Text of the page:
How Ear Infections Stress the Family
By Duncan Postma, M.D.
If baby ain’t happy, Momma ain’t happy; and if Momma ain’t happy, the family will be a mess of stress. It’s 2:00 in the morning and your two-year-old child is hot, screaming and has another ear infection. Or you’re at work and you get the same story from the daycare center, who wants you to pick your child up. You think “where is my spouse” or maybe you don’t even have a spouse to fall back on. Stress abounds in the family with a child having significant recurrent ear infections.
What can be done? Stop any smoking in the household if that is occurring and get a special vaccination from your child’s primary care physician. Unfortunately these measures often do not work, especially in young daycare children in the centers with groupings of more than five children. Compared to homecare children, daycare children have ten times the number of upper respiratory viral-type infections, which are not treatable. On average, a child will get one bacterial infection for every two viral infections. This is just an average: some children do better and some do worse. Furthermore, there are more resistant germs in children who attend daycare centers.
What more can be done? First of all, don’t panic. There are options. Remember this is an infectious process, and allergies are not the issue. Some parents are lucky enough to have access to grandparent care or a smaller daycare center. Furthermore, things improve over time with about a 15 percent drop in the number of infections each year and, by age 5, daycare children actually have less infections than children who were in homecare. We just need a 1 to 3 year “fix”.
For most parents, the larger daycare is the only reasonable option for their child. While the child suffers pain and has a small risk of a serious complication from these infections, the parents’ suffering is often overlooked and underappreciated. There is the stress of your “baby” suffering, the loss of sleep, the missing of work, the distraction at work, and even a feeling of guilt.
Physicians are appropriately trying to limit antibiotics to the more severe cases when they have been shown to be most beneficial. With the child that still has too many infections (variably defined, most of the children we see in our practice have had an infection almost once every one to two months by the time we see them). With these especially sick children, surgery becomes an alternative that affords relief for the entire family. This common procedure is called tympanostomy or ventilation tube insertion. This is a five-minute out-patient procedure where an incision is made in the eardrum and a “grommet” or tube is inserted to “ventilate” the space on the other side of the eardrum where the infection occurs. The usual tube stays in an average of about one year and reduces infections substantially. There are other benefits of the tubes. Since ventilation tubes keep fluid from accumulating, the infections that occur are much less severe. They are easy to diagnose because the tubes allow drainage of infection. The infections are easier to treat because you can use eardrops, which are curative in about 85 percent of the cases.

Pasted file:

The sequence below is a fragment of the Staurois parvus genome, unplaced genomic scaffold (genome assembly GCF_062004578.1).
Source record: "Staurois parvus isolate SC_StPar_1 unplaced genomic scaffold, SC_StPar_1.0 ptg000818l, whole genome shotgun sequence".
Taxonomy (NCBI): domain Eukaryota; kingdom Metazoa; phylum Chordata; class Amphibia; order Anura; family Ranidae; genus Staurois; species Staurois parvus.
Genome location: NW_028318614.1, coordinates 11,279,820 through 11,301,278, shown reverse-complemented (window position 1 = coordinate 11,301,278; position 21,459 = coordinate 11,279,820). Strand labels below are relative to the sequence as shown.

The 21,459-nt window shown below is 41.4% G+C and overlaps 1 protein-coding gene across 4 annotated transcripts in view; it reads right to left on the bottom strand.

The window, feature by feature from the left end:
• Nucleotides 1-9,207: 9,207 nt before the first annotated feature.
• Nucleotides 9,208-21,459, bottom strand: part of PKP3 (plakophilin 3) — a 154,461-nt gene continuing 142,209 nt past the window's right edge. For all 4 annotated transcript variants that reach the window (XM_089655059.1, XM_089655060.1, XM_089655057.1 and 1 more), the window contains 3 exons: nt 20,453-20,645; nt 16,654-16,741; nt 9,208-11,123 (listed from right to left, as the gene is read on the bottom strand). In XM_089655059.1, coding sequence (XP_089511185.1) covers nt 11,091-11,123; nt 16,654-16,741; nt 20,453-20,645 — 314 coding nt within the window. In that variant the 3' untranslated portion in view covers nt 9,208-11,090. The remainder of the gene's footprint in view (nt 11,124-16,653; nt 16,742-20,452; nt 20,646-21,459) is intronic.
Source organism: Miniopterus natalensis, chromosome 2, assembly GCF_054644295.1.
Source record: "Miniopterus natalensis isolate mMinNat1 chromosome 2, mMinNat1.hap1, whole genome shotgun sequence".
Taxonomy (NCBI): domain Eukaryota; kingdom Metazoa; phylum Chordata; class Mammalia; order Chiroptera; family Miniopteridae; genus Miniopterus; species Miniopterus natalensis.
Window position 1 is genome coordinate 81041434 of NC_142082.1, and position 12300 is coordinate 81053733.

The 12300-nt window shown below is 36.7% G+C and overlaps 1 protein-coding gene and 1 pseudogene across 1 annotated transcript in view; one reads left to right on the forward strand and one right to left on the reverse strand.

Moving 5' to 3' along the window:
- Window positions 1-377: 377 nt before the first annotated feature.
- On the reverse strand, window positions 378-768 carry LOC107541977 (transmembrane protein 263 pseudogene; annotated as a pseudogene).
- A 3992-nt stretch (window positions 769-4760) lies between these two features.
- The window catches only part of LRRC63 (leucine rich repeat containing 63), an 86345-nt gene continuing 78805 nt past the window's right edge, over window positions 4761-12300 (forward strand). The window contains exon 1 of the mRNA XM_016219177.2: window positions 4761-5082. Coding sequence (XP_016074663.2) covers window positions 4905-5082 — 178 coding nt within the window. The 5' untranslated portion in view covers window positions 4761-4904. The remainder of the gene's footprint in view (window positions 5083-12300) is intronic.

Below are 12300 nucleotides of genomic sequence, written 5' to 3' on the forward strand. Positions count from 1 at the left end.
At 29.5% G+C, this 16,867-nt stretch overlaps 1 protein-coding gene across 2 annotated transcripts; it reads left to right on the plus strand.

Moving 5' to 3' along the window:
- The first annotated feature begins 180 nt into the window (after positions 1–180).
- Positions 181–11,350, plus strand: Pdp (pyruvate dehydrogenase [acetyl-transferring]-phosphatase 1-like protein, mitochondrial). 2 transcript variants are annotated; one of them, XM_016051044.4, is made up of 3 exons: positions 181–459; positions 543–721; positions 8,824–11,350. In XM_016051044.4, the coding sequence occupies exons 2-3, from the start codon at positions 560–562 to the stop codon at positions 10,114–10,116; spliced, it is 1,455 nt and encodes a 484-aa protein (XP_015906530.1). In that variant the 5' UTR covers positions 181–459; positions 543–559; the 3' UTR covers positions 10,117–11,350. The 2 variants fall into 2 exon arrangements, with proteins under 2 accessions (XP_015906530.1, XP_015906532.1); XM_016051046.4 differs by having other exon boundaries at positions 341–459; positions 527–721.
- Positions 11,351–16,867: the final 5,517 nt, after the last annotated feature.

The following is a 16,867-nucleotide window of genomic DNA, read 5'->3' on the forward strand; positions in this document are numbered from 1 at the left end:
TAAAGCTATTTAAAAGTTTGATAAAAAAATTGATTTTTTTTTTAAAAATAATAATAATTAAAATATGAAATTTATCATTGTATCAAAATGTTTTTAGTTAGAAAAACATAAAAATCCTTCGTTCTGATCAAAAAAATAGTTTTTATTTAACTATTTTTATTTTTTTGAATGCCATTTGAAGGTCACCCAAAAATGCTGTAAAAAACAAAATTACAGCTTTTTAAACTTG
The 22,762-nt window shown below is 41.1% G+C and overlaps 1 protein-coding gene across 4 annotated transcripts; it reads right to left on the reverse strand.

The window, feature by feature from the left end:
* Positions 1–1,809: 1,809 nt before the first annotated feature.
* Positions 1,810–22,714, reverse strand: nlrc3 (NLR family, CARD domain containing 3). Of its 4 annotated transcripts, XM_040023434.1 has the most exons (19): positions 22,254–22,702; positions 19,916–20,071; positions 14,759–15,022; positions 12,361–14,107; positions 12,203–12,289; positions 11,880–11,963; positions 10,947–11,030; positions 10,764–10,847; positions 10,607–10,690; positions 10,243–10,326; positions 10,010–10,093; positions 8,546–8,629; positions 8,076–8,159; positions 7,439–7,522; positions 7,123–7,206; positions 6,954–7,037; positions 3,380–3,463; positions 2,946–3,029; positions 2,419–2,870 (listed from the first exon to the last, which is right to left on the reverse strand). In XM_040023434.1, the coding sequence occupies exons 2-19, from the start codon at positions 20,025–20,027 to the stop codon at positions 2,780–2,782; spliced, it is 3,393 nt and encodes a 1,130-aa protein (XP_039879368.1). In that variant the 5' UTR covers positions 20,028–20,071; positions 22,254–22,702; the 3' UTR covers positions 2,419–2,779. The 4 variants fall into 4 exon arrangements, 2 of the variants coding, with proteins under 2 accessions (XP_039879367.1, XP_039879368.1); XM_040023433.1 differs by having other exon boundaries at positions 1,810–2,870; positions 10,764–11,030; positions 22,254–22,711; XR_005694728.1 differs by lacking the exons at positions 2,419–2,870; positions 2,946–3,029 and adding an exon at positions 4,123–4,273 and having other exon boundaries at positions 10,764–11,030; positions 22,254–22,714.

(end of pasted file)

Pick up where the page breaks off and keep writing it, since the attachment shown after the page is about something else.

Your child is happier and so are you. You know that if your child is in a daycare, he will still have infections after tubes, but they are much less frequent, less severe and decreasing every year. So, don’t despair. Most children will need just one set of tubes. And time cures all. Knowing that the cause is daycare and that things will get better with time helps both the physician and parent to be patient. Sometimes another procedure that is called an adenoidectomy may be helpful along with ventilation tube insertion, but that’s another story.